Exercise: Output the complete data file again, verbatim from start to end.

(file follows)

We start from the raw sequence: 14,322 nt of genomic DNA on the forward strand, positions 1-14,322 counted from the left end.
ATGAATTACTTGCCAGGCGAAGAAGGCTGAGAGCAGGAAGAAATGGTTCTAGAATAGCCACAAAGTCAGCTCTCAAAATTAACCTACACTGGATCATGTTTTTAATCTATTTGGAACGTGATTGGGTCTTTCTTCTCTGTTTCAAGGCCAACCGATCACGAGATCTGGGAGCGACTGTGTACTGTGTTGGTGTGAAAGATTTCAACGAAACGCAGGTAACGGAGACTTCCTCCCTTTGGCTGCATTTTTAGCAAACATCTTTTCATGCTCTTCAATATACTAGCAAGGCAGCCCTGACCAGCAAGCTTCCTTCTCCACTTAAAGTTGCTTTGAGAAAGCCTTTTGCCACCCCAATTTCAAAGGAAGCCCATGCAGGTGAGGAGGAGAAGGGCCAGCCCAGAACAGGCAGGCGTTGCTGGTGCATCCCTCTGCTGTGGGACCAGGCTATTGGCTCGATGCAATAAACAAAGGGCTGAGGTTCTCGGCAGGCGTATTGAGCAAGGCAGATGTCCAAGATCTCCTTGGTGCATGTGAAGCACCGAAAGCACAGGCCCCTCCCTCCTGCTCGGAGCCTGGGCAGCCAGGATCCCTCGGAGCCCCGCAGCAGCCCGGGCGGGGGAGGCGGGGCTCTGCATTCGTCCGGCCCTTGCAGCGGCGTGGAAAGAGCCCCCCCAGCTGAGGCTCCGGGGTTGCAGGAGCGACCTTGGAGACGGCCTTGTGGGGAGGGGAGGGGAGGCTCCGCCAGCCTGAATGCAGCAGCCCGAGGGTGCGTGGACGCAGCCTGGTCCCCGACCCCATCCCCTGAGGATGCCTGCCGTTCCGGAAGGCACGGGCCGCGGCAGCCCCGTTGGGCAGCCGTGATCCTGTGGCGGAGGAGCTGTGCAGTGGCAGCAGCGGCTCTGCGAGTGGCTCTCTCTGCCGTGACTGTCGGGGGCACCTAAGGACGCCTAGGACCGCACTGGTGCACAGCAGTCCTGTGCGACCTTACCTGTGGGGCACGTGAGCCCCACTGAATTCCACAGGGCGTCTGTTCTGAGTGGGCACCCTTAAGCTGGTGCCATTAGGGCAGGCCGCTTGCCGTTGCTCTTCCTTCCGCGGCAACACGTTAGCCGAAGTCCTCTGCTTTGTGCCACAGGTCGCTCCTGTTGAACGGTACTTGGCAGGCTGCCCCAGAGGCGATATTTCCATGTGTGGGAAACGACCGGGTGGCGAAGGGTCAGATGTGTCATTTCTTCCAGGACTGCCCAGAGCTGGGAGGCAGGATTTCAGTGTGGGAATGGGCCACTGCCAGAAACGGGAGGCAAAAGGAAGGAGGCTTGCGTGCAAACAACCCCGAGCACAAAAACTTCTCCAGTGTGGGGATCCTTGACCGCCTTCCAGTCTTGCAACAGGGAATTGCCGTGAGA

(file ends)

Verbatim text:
We start from the raw sequence: 14,322 nt of genomic DNA on the forward strand, positions 1-14,322 counted from the left end.
ATGAATTACTTGCCAGGCGAAGAAGGCTGAGAGCAGGAAGAAATGGTTCTAGAATAGCCACAAAGTCAGCTCTCAAAATTAACCTACACTGGATCATGTTTTTAATCTATTTGGAACGTGATTGGGTCTTTCTTCTCTGTTTCAAGGCCAACCGATCACGAGATCTGGGAGCGACTGTGTACTGTGTTGGTGTGAAAGATTTCAACGAAACGCAGGTAACGGAGACTTCCTCCCTTTGGCTGCATTTTTAGCAAACATCTTTTCATGCTCTTCAATATACTAGCAAGGCAGCCCTGACCAGCAAGCTTCCTTCTCCACTTAAAGTTGCTTTGAGAAAGCCTTTTGCCACCCCAATTTCAAAGGAAGCCCATGCAGGTGAGGAGGAGAAGGGCCAGCCCAGAACAGGCAGGCGTTGCTGGTGCATCCCTCTGCTGTGGGACCAGGCTATTGGCTCGATGCAATAAACAAAGGGCTGAGGTTCTCGGCAGGCGTATTGAGCAAGGCAGATGTCCAAGATCTCCTTGGTGCATGTGAAGCACCGAAAGCACAGGCCCCTCCCTCCTGCTCGGAGCCTGGGCAGCCAGGATCCCTCGGAGCCCCGCAGCAGCCCGGGCGGGGGAGGCGGGGCTCTGCATTCGTCCGGCCCTTGCAGCGGCGTGGAAAGAGCCCCCCCAGCTGAGGCTCCGGGGTTGCAGGAGCGACCTTGGAGACGGCCTTGTGGGGAGGGGAGGGGAGGCTCCGCCAGCCTGAATGCAGCAGCCCGAGGGTGCGTGGACGCAGCCTGGTCCCCGACCCCATCCCCTGAGGATGCCTGCCGTTCCGGAAGGCACGGGCCGCGGCAGCCCCGTTGGGCAGCCGTGATCCTGTGGCGGAGGAGCTGTGCAGTGGCAGCAGCGGCTCTGCGAGTGGCTCTCTCTGCCGTGACTGTCGGGGGCACCTAAGGACGCCTAGGACCGCACTGGTGCACAGCAGTCCTGTGCGACCTTACCTGTGGGGCACGTGAGCCCCACTGAATTCCACAGGGCGTCTGTTCTGAGTGGGCACCCTTAAGCTGGTGCCATTAGGGCAGGCCGCTTGCCGTTGCTCTTCCTTCCGCGGCAACACGTTAGCCGAAGTCCTCTGCTTTGTGCCACAGGTCGCTCCTGTTGAACGGTACTTGGCAGGCTGCCCCAGAGGCGATATTTCCATGTGTGGGAAACGACCGGGTGGCGAAGGGTCAGATGTGTCATTTCTTCCAGGACTGCCCAGAGCTGGGAGGCAGGATTTCAGTGTGGGAATGGGCCACTGCCAGAAACGGGAGGCAAAAGGAAGGAGGCTTGCGTGCAAACAACCCCGAGCACAAAAACTTCTCCAGTGTGGGGATCCTTGACCGCCTTCCAGTCTTGCAACAGGGAATTGCCGTGAGA